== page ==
Open Access and Scopus: A New Approach to Scientific Visibility From the Standpoint of Access

Miguel, Sandra and Chinchilla-Rodríguez, Zaida and De-Moya-Anegón, Félix Open Access and Scopus: A New Approach to Scientific Visibility From the Standpoint of Access. Journal of the American Society for Information Science and Technology, 2011, vol. 62, n. 6, pp. 1130-1145. [Journal article (Paginated)]

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English abstract

The last few years have seen the emergence of several open access (OA) options in scholarly communication, which can be grouped broadly into two areas referred to as gold and green roads. Several recent studies have shown how large the extent of OA is, but there have been few studies showing the impact of OA in the visibility of journals covering all scientific fields and geographical regions.This research presents a series of informative analyses providing a broad overview of the degree of proliferation of OA journals in a data sample of about 17,000 active journals indexed in Scopus. This study shows a new approach to scientific visibility from a systematic combination of four databases: Scopus, the Directory of Open Access Journals, Rights Metadata for Open Archiving (RoMEO)/Securing a Hybrid Environment for Research Preservation and Access (SHERPA), and SciMago Journal Rank] and provides an overall, global view of journals according to their formal OA status. The results primarily relate to the number of journals, not to the number of documents published in these journals, and show that in all the disciplinary groups, the presence of green road journals widely surpasses the percentage of gold road publications. The peripheral and emerging regions have greater proportions of gold road journals. These journals belong for the most part to the last quartile. The benefits of OA on visibility of the journals are to be found on the green route, but paradoxically, this advantage is not lent by the OA, per se, but rather by the quality of the articles/journals themselves regardless of their mode of access.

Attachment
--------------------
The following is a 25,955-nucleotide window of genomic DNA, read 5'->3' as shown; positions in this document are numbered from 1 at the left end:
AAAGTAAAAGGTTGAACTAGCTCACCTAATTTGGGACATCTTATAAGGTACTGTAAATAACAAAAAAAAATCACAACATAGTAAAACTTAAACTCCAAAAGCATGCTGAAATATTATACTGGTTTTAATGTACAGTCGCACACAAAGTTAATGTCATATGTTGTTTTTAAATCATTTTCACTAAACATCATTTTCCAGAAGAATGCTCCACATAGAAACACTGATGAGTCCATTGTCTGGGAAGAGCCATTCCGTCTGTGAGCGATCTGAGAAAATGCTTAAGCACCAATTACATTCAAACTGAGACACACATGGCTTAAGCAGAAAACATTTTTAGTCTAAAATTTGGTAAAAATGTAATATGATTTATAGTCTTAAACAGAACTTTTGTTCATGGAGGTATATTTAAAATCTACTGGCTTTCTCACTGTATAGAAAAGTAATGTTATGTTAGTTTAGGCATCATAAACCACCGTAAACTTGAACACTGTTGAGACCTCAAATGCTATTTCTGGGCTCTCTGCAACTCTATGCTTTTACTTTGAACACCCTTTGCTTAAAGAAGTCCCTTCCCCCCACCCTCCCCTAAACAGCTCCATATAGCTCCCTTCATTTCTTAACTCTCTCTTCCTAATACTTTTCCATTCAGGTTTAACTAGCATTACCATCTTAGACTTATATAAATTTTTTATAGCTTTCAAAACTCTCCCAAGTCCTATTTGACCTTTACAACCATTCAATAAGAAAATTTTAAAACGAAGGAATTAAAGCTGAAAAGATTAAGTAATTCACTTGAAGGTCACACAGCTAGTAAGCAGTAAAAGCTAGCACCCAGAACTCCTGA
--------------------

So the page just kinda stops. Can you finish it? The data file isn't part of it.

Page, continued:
Spanish abstract

En los últimos años ha habido una emergencia de diversas opciones de acceso abierto (OA) a la literatura científica, las cuales pueden ser clasificadas en dos grandes grupos: ruta dorada y ruta verde. Varios estudios recientes mostraron la manera en que el OA se ha extendido, pero pocos muestran los efectos del OA en la visibilidad de las revistas cubriendo todos los campos temáticos y regiones geográficas. Esta investigación presenta una serie de análisis que proveen un amplio panorama sobre el grado de adopción del OA sobre más de 17.000 revistas activas incluidas en SCOPUS. Esta nueva aproximación al estudio de la visibilidad se realiza a partir de análisis que combinan datos procedentes de cuatro fuentes: Scopus, Directory of Open Access Journals (DOAJ), Rights Metadata for Open Archiving (RoMEO)/Securing a Hybrid Environment for Research Preservation and Access (SHERPA), and SciMago Journal Rank (SJR). Los resultados se enfocan en las revistas (y no de artículos científicos publicados en ellas), y muestran que en todos los grupos disciplinares hay mayor presencia del grupo de revistas que dan permisos para el auto-archivo (rotuladas en el estudio como revistas de la ruta verde potencial) que de revistas de la ruta dorada. El estudio muestra también que las regiones periféricas y emergentes son las que tienen mayor proporción de revistas de la ruta dorada, y que estas revistas tienen menor visibilidad que las del primer grupo. El estudio concluye que los beneficios del OA sobre la visibilidad científica de las revistas estarían en la ruta verde, pero paradójicamente, esta ventaja no estaría relacionada con el OA en sí mismo -teniendo en cuenta que el porcentaje de artículos actualmente depositados en repositorios es muy bajo-. La mayor visibilidad entonces estaría dada más por la calidad de las revistas (y de los artículos publicados en ellas) que por su modalidad de acceso.

Item type: Journal article (Paginated)
Keywords: Open access, Journals, Impact, Acceso abierto, Revistas, Impacto
Subjects: B. Information use and sociology of information > BB. Bibliometric methods
Depositing user: Sandra Miguel
Date deposited: 09 Sep 2011
Last modified: 02 Oct 2014 12:20


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